While hurricane Irma, ranked a category 5, hit the Caribbean last year, a NOAA aerospace engineer flew through the phenomenon in a plane and filmed the frightening conditions inside the bowels of Irma.
A red alert was triggered in the French islands of St. Barthelemy and St. Martin, who were facing the threat of hurricane Irma. The hurricane ultimately reached a category 5, the maximum on the scale, when it began to hit the West Indies, with winds of ‘unprecedented intensity in the Atlantic,’ according to French weather network Meteo France.
The forecast called for torrential rains and winds gusting at over 60 miles per hour. This power would then grow to exceed 180 mph. Several hours before Irma arrived in the West Indies, gusts of wind were already measured at around 220 mph.
While St. Barthelemy and St. Martin called for the total containment of their inhabitants, an aerospace engineer from the National Oceanic and Atmospheric Administration (NOAA) in the United States published a scary video on Twitter. It was filmed while the scientist was flying through hurricane Irma in a plane.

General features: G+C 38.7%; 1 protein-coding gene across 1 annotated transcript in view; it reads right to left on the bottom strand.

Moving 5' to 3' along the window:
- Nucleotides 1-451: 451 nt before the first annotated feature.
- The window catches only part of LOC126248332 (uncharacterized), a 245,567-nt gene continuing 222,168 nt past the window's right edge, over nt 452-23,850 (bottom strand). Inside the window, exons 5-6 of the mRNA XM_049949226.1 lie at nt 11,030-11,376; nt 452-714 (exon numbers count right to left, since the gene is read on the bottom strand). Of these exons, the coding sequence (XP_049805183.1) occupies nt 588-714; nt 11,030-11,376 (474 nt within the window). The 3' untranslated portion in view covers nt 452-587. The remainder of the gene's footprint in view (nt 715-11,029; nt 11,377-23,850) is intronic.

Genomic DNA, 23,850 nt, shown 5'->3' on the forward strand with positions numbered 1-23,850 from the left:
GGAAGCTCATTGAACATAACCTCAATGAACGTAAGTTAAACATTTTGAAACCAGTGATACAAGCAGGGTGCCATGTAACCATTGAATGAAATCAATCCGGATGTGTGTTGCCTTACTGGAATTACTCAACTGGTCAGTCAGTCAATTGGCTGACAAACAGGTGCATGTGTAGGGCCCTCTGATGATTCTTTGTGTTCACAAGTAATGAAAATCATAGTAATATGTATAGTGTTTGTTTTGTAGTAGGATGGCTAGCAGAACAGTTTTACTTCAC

Flight through the heart of the hurricane
On the footage the external conditions can be observed through the window of the aircraft. The visibility is almost zero and the wing of the craft seems to be hit by very strong winds. This intensity is confirmed by the interior views of the aircraft that show computers shaking under the impacts.
‘My day at the office,’ joked Nick Underwood on his Twitter post. The purpose of this engineer's mission was obviously not just to see what's going on in a hurricane. The scientist used this flight to collect data on Irma to produce prediction models for this hurricane and others.
Another crew which included the NOAA's Lieutenant Rob Mitchell also flew through Hurricane Irma, delivering another equally impressive video showing the shaking plane flying through a huge mass of clouds. The eye of the phenomenon was also filmed by the International Space Station (ISS).
Already significant material damage
According to the last reports the centre of the hurricane was about 30 miles in diameter when it hit St. Barthelemy early in the morning where it stayed for about an hour and half before hitting St. Martin. Very significant material damage was reported. According to a statement from the Prefecture of Guadeloupe, the prefecture of Saint-Martin was partly destroyed and the two islands experienced a total blackout.
‘Major flooding’ would also affect the ‘lower parts of the coast.’ At the time it was unclear whether there were any dead or wounded. In red alert, Guadeloupe remained more at the edge of the eye of the storm. But it was still hit by 60 mph winds, heavy rain and ‘very dangerous’ sea conditions.
After hitting the Lesser Antilles, the hurricane continued its course towards Haiti, the Dominican Republic, Cuba and Florida by the end of the week.